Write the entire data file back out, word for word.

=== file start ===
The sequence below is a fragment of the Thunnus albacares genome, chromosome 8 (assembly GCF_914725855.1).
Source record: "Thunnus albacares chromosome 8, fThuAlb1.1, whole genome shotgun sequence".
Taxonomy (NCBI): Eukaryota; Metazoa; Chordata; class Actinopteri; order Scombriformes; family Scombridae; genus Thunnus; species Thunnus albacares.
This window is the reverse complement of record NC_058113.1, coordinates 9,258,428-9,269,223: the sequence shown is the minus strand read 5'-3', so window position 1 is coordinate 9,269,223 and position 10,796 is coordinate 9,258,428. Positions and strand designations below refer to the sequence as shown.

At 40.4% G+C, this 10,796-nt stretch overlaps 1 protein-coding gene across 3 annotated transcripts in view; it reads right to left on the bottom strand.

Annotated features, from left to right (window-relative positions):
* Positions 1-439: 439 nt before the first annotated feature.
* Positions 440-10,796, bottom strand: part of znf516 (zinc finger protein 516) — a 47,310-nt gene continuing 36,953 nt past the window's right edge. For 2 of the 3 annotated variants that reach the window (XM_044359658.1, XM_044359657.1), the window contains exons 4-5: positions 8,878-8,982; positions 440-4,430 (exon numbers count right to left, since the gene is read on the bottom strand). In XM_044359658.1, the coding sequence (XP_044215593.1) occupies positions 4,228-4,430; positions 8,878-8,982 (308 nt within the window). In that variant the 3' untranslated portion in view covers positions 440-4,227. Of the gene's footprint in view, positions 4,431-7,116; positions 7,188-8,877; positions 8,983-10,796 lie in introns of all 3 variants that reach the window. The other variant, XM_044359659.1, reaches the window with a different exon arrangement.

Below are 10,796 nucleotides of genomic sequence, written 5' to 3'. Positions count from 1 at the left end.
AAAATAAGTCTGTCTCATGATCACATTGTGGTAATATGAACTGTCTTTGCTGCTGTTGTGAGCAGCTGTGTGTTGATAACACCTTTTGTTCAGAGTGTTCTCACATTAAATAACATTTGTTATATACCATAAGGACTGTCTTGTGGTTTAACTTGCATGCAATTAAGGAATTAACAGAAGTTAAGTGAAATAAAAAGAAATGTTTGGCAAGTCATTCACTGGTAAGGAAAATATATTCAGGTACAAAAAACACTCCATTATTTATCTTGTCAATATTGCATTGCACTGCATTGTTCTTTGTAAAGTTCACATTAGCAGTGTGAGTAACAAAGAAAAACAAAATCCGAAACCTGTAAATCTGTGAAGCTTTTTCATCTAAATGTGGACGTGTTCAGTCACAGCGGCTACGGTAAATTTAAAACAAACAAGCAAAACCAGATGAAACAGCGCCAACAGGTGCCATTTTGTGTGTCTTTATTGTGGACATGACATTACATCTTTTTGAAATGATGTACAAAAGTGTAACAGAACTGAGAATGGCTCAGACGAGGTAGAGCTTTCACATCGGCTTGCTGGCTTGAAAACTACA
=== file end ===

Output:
The sequence below is a fragment of the Thunnus albacares genome, chromosome 8 (assembly GCF_914725855.1).
Source record: "Thunnus albacares chromosome 8, fThuAlb1.1, whole genome shotgun sequence".
Taxonomy (NCBI): Eukaryota; Metazoa; Chordata; class Actinopteri; order Scombriformes; family Scombridae; genus Thunnus; species Thunnus albacares.
This window is the reverse complement of record NC_058113.1, coordinates 9,258,428-9,269,223: the sequence shown is the minus strand read 5'-3', so window position 1 is coordinate 9,269,223 and position 10,796 is coordinate 9,258,428. Positions and strand designations below refer to the sequence as shown.

At 40.4% G+C, this 10,796-nt stretch overlaps 1 protein-coding gene across 3 annotated transcripts in view; it reads right to left on the bottom strand.

Annotated features, from left to right (window-relative positions):
* Positions 1-439: 439 nt before the first annotated feature.
* Positions 440-10,796, bottom strand: part of znf516 (zinc finger protein 516) — a 47,310-nt gene continuing 36,953 nt past the window's right edge. For 2 of the 3 annotated variants that reach the window (XM_044359658.1, XM_044359657.1), the window contains exons 4-5: positions 8,878-8,982; positions 440-4,430 (exon numbers count right to left, since the gene is read on the bottom strand). In XM_044359658.1, the coding sequence (XP_044215593.1) occupies positions 4,228-4,430; positions 8,878-8,982 (308 nt within the window). In that variant the 3' untranslated portion in view covers positions 440-4,227. Of the gene's footprint in view, positions 4,431-7,116; positions 7,188-8,877; positions 8,983-10,796 lie in introns of all 3 variants that reach the window. The other variant, XM_044359659.1, reaches the window with a different exon arrangement.

Below are 10,796 nucleotides of genomic sequence, written 5' to 3'. Positions count from 1 at the left end.
AAAATAAGTCTGTCTCATGATCACATTGTGGTAATATGAACTGTCTTTGCTGCTGTTGTGAGCAGCTGTGTGTTGATAACACCTTTTGTTCAGAGTGTTCTCACATTAAATAACATTTGTTATATACCATAAGGACTGTCTTGTGGTTTAACTTGCATGCAATTAAGGAATTAACAGAAGTTAAGTGAAATAAAAAGAAATGTTTGGCAAGTCATTCACTGGTAAGGAAAATATATTCAGGTACAAAAAACACTCCATTATTTATCTTGTCAATATTGCATTGCACTGCATTGTTCTTTGTAAAGTTCACATTAGCAGTGTGAGTAACAAAGAAAAACAAAATCCGAAACCTGTAAATCTGTGAAGCTTTTTCATCTAAATGTGGACGTGTTCAGTCACAGCGGCTACGGTAAATTTAAAACAAACAAGCAAAACCAGATGAAACAGCGCCAACAGGTGCCATTTTGTGTGTCTTTATTGTGGACATGACATTACATCTTTTTGAAATGATGTACAAAAGTGTAACAGAACTGAGAATGGCTCAGACGAGGTAGAGCTTTCACATCGGCTTGCTGGCTTGAAAACTACA